Listening to Your Body in Intuitive Eating Also Means Listening to Your Brain

 Intuitive eating isn't impulsive eating. #intuitiveeating #wellness #health #haes #nutrition

Sometimes intuitive eating gets translated as impulsive eating. 

There's this idea that it all boils down to eat what you want, anytime you want. While with intuitive eating, you do have the permission to eat what you want, anytime you want, it's more than instinctively responding to cravings. The paradigm also helps you get back in touch with your body's cues to make conscious decisions around food. 

Listening to your body in intuitive eating is more than paying attention to hunger, fullness, cravings and how food makes you feel. Those are all important, but we also need to listen to our brain. That might feel counter to intuitive eating, especially if you're used to your brain shouting a lot of dumb, diet-y things. But as long as our thoughts are stemming from a place of nourishment, not deprivation or weight control, your brain can help guide you to make food decisions that are in line with your needs, values, and also honor your health. 

Here's a few examples of how I've listened to my brain to make food decisions recently: 

  • I came home from work on Wednesday and a glass of wine outside on the porch sounded perfect. But I also knew I had a wine tasting event the next day, a graduation party on Friday, and Rosewood Crawfish Fest on Saturday, so perhaps my liver could use a day off. 
  • When I made a jerk salmon sandwich earlier this week, I initially planned on using ciabatta bread, but when I thought about what I had planned for the week, realized it was a little skimpy on whole grains, so purchased a bag of whole grain buns instead. 
  • On Monday, starting at 11:30 I had to see a consult and teach a class at the recovery center where I contract, then immediately get back to my office to see a couple clients in a row. Since I knew I wouldn't have a break in there, I ate an early lunch around 11 when I wasn't feeling super hungry yet, and ate till I was slightly uncomfortably full to tide me over longer.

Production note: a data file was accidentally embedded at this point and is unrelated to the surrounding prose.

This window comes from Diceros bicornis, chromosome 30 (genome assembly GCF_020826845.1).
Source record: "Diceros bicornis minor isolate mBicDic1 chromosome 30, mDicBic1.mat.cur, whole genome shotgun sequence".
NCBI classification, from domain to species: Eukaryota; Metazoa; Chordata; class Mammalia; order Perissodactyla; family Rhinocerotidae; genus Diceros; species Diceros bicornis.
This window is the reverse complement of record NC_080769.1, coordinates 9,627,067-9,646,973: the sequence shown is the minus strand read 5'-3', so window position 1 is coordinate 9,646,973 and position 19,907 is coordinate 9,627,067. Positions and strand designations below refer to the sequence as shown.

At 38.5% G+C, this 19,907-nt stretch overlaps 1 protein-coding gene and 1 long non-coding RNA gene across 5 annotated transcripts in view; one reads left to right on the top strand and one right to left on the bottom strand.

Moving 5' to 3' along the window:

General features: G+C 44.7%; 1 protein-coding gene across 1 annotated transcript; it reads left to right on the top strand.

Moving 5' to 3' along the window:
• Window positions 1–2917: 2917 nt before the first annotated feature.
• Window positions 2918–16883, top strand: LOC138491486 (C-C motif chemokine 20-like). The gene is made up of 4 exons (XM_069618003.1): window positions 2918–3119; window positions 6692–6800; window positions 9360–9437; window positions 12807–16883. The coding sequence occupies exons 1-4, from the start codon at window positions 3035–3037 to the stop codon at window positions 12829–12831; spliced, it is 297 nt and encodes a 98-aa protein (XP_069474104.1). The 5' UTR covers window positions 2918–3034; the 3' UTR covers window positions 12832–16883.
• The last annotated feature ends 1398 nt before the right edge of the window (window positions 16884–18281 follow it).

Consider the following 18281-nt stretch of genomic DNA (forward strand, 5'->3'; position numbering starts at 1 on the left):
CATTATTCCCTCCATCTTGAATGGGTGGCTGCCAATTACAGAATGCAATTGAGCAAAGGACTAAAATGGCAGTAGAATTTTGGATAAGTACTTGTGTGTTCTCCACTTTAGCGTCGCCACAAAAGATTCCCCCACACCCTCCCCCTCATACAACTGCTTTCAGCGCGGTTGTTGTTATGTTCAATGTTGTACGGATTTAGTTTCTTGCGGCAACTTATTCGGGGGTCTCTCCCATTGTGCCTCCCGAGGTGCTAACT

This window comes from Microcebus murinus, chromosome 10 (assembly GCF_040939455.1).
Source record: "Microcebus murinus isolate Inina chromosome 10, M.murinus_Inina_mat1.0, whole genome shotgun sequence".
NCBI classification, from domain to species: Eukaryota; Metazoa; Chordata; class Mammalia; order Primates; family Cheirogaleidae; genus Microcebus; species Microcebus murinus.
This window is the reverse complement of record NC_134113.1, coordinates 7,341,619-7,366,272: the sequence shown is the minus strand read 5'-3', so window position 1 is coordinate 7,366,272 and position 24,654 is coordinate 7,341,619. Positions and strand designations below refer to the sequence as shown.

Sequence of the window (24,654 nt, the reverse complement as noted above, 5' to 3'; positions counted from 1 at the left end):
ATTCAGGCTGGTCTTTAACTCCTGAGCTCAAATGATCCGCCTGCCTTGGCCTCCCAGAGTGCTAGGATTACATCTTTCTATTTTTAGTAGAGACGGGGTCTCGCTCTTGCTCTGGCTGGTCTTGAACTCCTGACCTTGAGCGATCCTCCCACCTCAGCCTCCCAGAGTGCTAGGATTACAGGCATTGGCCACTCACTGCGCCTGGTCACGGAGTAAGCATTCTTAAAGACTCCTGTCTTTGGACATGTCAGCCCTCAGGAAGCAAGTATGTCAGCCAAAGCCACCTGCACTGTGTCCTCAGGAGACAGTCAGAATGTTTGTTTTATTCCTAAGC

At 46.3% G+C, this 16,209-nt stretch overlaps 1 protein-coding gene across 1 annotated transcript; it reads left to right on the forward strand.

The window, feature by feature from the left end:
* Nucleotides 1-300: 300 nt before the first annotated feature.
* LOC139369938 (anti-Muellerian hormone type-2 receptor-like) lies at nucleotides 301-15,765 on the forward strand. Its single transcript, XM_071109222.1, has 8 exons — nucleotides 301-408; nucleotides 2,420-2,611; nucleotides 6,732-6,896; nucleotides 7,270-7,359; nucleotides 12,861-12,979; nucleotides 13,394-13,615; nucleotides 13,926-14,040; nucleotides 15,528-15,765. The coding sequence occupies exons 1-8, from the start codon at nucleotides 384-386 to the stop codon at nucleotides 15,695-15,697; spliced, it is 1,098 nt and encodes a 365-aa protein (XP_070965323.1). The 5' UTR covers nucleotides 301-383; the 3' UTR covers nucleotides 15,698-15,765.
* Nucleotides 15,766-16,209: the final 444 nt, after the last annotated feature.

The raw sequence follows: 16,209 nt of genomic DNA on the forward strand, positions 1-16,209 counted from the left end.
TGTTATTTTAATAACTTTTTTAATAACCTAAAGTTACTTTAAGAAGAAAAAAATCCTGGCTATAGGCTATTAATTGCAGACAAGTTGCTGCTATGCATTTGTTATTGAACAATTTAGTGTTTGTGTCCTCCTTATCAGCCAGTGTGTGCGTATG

• I swapped chicken for tofu in a stir-fry because I try to reduce the amount of animal protein I eat when I can because I value the environment. I prefer chicken, but I also really love tofu too. 

The difference between these decisions and restriction is that a.) it's not stemming from black and white thinking about food, b.) I'm still eating foods I enjoy, and c.) the goal isn't shrinking my body, it's fueling my body. Instead of thinking "AHHHH WHITE BREAD IS SO BAD FOR ME I CAN'T HAVE IT SO MUST EAT A GROSS WHOLE GRAIN ROLL INSTEAD," it was more like "hmm, this brand of whole grain rolls actually looks pretty good, and my body could use a few more whole grains this week." 

And when I was "overeating" (which really wasn't overeating because it was exactly what I needed at the time), it was a conscious decision, not an attempt to numb emotions, eat a food I knew I wouldn't eat again or the result of going into a meal overly hungry. 

In order to get to this place, I think you need to be in a place where all food is morally equivalent. So if you're early into intuitive eating and still in the "honeymoon" phase, it might be smart to honor your cravings first, because gentle nutrition might trigger diet mentality. 

Remember, your brain is part of your body. As long as it's thinking independently of diet culture, it can be trusted. 

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